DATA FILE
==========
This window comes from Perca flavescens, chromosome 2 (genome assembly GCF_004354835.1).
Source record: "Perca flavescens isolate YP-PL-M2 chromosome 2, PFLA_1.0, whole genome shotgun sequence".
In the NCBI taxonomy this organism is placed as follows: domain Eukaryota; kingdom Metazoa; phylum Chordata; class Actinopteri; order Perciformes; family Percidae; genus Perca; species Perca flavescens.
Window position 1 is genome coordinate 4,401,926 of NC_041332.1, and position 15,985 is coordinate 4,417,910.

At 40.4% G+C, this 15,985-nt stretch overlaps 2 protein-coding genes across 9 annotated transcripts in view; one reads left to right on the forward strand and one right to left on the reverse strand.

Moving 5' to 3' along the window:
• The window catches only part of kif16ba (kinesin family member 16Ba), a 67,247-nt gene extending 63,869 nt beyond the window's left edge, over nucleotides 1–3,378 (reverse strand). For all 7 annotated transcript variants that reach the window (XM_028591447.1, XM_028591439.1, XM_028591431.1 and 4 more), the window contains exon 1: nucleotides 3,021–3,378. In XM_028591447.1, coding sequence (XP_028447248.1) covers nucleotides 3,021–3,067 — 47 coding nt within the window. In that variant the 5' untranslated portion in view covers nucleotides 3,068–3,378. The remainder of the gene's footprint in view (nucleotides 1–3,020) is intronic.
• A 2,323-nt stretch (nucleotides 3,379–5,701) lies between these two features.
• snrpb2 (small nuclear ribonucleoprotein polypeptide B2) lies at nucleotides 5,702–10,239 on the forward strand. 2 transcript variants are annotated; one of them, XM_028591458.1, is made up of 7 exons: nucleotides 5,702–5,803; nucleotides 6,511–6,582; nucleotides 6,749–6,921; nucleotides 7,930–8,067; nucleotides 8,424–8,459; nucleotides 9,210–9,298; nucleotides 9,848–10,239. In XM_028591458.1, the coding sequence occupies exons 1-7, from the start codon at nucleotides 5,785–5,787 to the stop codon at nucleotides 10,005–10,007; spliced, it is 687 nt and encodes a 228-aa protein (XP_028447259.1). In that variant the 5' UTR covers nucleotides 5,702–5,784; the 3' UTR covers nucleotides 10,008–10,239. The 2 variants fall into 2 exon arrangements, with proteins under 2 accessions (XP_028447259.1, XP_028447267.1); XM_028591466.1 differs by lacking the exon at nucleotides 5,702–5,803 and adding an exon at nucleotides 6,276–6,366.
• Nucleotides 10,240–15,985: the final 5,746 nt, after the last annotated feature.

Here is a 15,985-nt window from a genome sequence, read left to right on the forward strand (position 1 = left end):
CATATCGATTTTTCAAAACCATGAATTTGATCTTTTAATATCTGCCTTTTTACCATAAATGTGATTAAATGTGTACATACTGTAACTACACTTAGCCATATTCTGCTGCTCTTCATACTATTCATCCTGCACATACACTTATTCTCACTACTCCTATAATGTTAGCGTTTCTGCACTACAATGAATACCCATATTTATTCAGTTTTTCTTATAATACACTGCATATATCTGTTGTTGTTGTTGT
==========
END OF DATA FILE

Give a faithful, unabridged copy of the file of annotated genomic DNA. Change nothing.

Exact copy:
This window comes from Perca flavescens, chromosome 2 (genome assembly GCF_004354835.1).
Source record: "Perca flavescens isolate YP-PL-M2 chromosome 2, PFLA_1.0, whole genome shotgun sequence".
In the NCBI taxonomy this organism is placed as follows: domain Eukaryota; kingdom Metazoa; phylum Chordata; class Actinopteri; order Perciformes; family Percidae; genus Perca; species Perca flavescens.
Window position 1 is genome coordinate 4,401,926 of NC_041332.1, and position 15,985 is coordinate 4,417,910.

At 40.4% G+C, this 15,985-nt stretch overlaps 2 protein-coding genes across 9 annotated transcripts in view; one reads left to right on the forward strand and one right to left on the reverse strand.

Moving 5' to 3' along the window:
• The window catches only part of kif16ba (kinesin family member 16Ba), a 67,247-nt gene extending 63,869 nt beyond the window's left edge, over nucleotides 1–3,378 (reverse strand). For all 7 annotated transcript variants that reach the window (XM_028591447.1, XM_028591439.1, XM_028591431.1 and 4 more), the window contains exon 1: nucleotides 3,021–3,378. In XM_028591447.1, coding sequence (XP_028447248.1) covers nucleotides 3,021–3,067 — 47 coding nt within the window. In that variant the 5' untranslated portion in view covers nucleotides 3,068–3,378. The remainder of the gene's footprint in view (nucleotides 1–3,020) is intronic.
• A 2,323-nt stretch (nucleotides 3,379–5,701) lies between these two features.
• snrpb2 (small nuclear ribonucleoprotein polypeptide B2) lies at nucleotides 5,702–10,239 on the forward strand. 2 transcript variants are annotated; one of them, XM_028591458.1, is made up of 7 exons: nucleotides 5,702–5,803; nucleotides 6,511–6,582; nucleotides 6,749–6,921; nucleotides 7,930–8,067; nucleotides 8,424–8,459; nucleotides 9,210–9,298; nucleotides 9,848–10,239. In XM_028591458.1, the coding sequence occupies exons 1-7, from the start codon at nucleotides 5,785–5,787 to the stop codon at nucleotides 10,005–10,007; spliced, it is 687 nt and encodes a 228-aa protein (XP_028447259.1). In that variant the 5' UTR covers nucleotides 5,702–5,784; the 3' UTR covers nucleotides 10,008–10,239. The 2 variants fall into 2 exon arrangements, with proteins under 2 accessions (XP_028447259.1, XP_028447267.1); XM_028591466.1 differs by lacking the exon at nucleotides 5,702–5,803 and adding an exon at nucleotides 6,276–6,366.
• Nucleotides 10,240–15,985: the final 5,746 nt, after the last annotated feature.

Here is a 15,985-nt window from a genome sequence, read left to right on the forward strand (position 1 = left end):
CATATCGATTTTTCAAAACCATGAATTTGATCTTTTAATATCTGCCTTTTTACCATAAATGTGATTAAATGTGTACATACTGTAACTACACTTAGCCATATTCTGCTGCTCTTCATACTATTCATCCTGCACATACACTTATTCTCACTACTCCTATAATGTTAGCGTTTCTGCACTACAATGAATACCCATATTTATTCAGTTTTTCTTATAATACACTGCATATATCTGTTGTTGTTGTTGT